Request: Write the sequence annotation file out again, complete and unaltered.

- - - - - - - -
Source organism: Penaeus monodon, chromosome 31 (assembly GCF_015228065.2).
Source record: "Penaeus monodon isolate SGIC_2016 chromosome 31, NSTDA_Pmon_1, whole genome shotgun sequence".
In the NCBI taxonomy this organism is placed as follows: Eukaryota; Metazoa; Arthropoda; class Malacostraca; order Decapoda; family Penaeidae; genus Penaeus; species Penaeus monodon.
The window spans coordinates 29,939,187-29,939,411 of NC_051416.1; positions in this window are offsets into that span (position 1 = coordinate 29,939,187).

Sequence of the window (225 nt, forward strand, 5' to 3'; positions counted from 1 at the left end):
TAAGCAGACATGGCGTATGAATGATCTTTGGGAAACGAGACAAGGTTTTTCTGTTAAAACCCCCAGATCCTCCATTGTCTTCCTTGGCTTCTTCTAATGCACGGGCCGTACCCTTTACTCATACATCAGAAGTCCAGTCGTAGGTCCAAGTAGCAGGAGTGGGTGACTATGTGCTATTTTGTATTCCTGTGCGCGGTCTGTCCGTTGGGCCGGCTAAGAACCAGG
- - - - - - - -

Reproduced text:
Source organism: Penaeus monodon, chromosome 31 (assembly GCF_015228065.2).
Source record: "Penaeus monodon isolate SGIC_2016 chromosome 31, NSTDA_Pmon_1, whole genome shotgun sequence".
In the NCBI taxonomy this organism is placed as follows: Eukaryota; Metazoa; Arthropoda; class Malacostraca; order Decapoda; family Penaeidae; genus Penaeus; species Penaeus monodon.
The window spans coordinates 29,939,187-29,939,411 of NC_051416.1; positions in this window are offsets into that span (position 1 = coordinate 29,939,187).

Sequence of the window (225 nt, forward strand, 5' to 3'; positions counted from 1 at the left end):
TAAGCAGACATGGCGTATGAATGATCTTTGGGAAACGAGACAAGGTTTTTCTGTTAAAACCCCCAGATCCTCCATTGTCTTCCTTGGCTTCTTCTAATGCACGGGCCGTACCCTTTACTCATACATCAGAAGTCCAGTCGTAGGTCCAAGTAGCAGGAGTGGGTGACTATGTGCTATTTTGTATTCCTGTGCGCGGTCTGTCCGTTGGGCCGGCTAAGAACCAGG